A Holiday Classic, and a Reminder to Imagine

We all have certain favorites that we like to turn to this time of year–go-to movies or television episodes or songs that beckon like a lighthouse in the dark.  And certainly, in my adopted state of Vermont, “dark” is an apt description.  The winter solstice occurs during the heart of the holiday season.  Sunset is early.  Sunrise is late.  In between, there are frigid, snow-filled days, gloomy with gray clouds that hover low over the frozen land like unwashed, soiled laundry.

 

It’s no wonder, then, that many people look for a tonic, some reliable holiday classic that never fails to elicit a feeling of warmth and thankfulness, of appreciation and goodwill.  For me, movies such as It’s a Wonderful Life, Meet Me in St. Louis, and Trading Places serve to brighten my December, offering annual strolls down memory lane, retaining their luster and their shine.

 

The list of holiday classics is long, though.  I never have the chance to watch as many movies or select TV shows as I’d like to in any given holiday season.  But this month, I thought of one movie in particular that I hadn’t viewed in years, and I made a firm decision to remedy that oversight.  So, just last night, after a day in which nine inches of fresh snow had fallen on the Green Mountain State, I popped in the DVD, settled in with some popcorn and hot chocolate, and enjoyed . . .

 

Surely, Miracle on 34th Street is a Christmas classic.  Filmed in 1947, it as endearing now as the day it debuted in theaters seven decades ago.  And though I couldn’t remember the last time I had seen it, many of the scenes instantly came back to me as I watched, like being reacquainted with an old friend, too long absent but the memory of whom burns bright and vibrant in the soul.

 

The plot of Miracle on 34th Street is simple–corny, even.  And yet–there is a magic to this movie, and when the final credits roll at the end, you feel better for having watched it.  While Miracle on 34th Street is undoubtedly a Christmas movie, and deals with the theme in specific point of view–the true gift of this film runs deeper.  The crux of the plot centers around a lawyer’s attempt to “prove” that Santa Claus exists.  And in true vintage Hollywood fashion, he accomplishes this, and then goes one further by “proving” that an eccentric old man, who calls himself Kris Kringle and who plays a department store Santa at Macy’s in New York City, is, in fact, the genuine article.

 

For me, though, the heart of Miracle on 34th Street has very little to do with Santa, or even the holiday itself.  It has to do with faith. with the limitless power of thought, the vistas of our imagination, the lifelong struggle, and opportunity–even as we grow older and assume the responsibilities of adulthood–to retain at least some spark, some essence of our youth.

 

At one juncture in the movie, old Kris Kringle has a talk with Susan, a serious, thoroughly sensible little girl.  Susan tells Kris that she doesn’t like it when her friends and classmates play pretend games.  Such things are “silly,” she says–echoing her practical and everything-is-factual-and-tangible-minded mother.  Susan thinks to pretend is to depart from the real world, and is therefore a waste of time.

 

Kris flips the argument on its head, turning the perceived flaw into a strength.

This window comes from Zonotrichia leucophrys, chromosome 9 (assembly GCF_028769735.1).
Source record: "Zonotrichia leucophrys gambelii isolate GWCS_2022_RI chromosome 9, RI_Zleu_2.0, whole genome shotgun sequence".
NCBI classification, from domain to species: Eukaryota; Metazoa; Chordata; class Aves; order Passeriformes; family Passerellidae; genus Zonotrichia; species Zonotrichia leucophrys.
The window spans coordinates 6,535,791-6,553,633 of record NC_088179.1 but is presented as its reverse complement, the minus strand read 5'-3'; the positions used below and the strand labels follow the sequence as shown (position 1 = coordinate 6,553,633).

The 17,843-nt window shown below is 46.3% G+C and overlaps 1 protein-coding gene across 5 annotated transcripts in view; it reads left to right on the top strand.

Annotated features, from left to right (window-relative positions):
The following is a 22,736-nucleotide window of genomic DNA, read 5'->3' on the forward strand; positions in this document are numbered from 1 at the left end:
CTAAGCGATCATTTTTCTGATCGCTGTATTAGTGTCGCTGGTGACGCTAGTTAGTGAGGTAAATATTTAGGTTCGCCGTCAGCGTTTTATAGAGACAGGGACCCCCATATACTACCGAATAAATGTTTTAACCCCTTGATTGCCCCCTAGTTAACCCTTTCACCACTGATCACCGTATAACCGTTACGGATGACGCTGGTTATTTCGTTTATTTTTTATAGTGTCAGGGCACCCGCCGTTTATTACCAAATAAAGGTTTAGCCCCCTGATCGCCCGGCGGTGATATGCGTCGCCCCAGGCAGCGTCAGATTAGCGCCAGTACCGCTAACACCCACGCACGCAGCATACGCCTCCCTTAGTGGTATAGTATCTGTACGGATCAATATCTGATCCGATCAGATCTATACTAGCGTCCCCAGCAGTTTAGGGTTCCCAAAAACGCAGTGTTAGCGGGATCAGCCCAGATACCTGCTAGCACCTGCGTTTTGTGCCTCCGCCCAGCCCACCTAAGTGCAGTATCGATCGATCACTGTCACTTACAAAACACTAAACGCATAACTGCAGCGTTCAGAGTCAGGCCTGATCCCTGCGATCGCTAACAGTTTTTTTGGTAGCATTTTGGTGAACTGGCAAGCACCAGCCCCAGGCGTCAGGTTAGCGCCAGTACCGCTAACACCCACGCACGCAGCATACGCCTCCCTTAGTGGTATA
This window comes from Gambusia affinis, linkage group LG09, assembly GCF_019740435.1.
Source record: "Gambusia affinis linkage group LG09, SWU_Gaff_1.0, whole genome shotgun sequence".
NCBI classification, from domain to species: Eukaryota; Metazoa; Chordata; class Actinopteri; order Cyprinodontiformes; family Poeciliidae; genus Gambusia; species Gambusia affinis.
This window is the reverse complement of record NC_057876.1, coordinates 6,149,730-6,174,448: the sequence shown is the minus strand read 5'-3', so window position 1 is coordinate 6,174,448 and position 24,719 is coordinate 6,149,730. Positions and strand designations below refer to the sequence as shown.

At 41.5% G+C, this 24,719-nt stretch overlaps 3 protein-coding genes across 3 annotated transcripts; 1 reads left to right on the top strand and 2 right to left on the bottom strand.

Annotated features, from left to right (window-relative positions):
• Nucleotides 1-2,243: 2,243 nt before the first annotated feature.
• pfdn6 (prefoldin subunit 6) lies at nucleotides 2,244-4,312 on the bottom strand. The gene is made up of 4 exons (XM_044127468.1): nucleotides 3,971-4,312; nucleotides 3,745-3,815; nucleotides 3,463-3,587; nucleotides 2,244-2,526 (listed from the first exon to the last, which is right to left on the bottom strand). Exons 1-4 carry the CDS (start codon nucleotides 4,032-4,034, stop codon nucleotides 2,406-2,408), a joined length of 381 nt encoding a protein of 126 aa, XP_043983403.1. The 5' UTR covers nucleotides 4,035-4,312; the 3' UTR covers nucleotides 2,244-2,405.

In order to pretend, he tells the girl, you have to have the ability to imagine.

“Imagination is a place all by itself,” Kris explains.  “A separate country.  Now, you’ve heard of the French nation, the British nation.  Well this . . . is the imagi-nation.”  He promises her it’s a wonderful place.  “How would you like to have a ship all to yourself,” he asks, “that makes daily trips to China?  And Australia?  How would you like to be the Statue of Liberty in the morning, and then, in the afternoon, fly south with a flock of geese?”

 

Susan nods, moonstruck.  The old man is unlocking something heretofore buried inside of her, something real and essential, and needing to come out.

 

We all need the occasional flight of fancy.  We all need the ability to take a step back, temporarily forget about the bills, the doctor appointment, the in-box, the stack of papers on the desk, the planning for the party next week.  Granted, planning for the party next week is important.  And those bills won’t pay for themselves.  But it’s all too easy to get stuck on a treadmill, or caught on a straight and narrow path, hemmed in by featureless gray walls.

 

The Kris Kringle from Miracle on 34th Street, in crisp black-and-white, the department store Santa Claus from the 1940s, the physical, earthy, jocular fellow, is a relic, the sights and sounds around him a living, moving time capsule.  But he has much to say to us even now, on the cusp of 2018.

 

The imagi-nation is a magical place, not just during the holidays, but the whole year through.

I’ll be sure to see you there.

 

Have a wonderful and blessed holiday, and thanks so much for reading!

–Mike

Do You Believe in Miracles?

During the waning moments of the hockey game between the United States and the Soviet Union in the 1980 Winter Olympics, broadcaster Al Michaels uttered the now famous line, “Do you believe in miracles?”

Certainly, prior to the game, a miracle was the only hope anyone gave the American hockey team.  Composed of a collection of college kids, the U.S. team was a hard-nosed, well-conditioned group, but way out of their league squaring off against the Soviets.

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The Soviet team, which had won every gold medal since 1964, was considered the best in the world, more powerful, even, than professional teams in the NHL.  In fact, just months before the start of the 1980 Olympics, the Soviets had thrashed an all-star team of NHL players, 6–0.  And days before the Olympics began, the Americans faced the Soviets in an exhibition game, losing 10–3.

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For Team U.S.A, it appeared to be a case of Mission Impossible.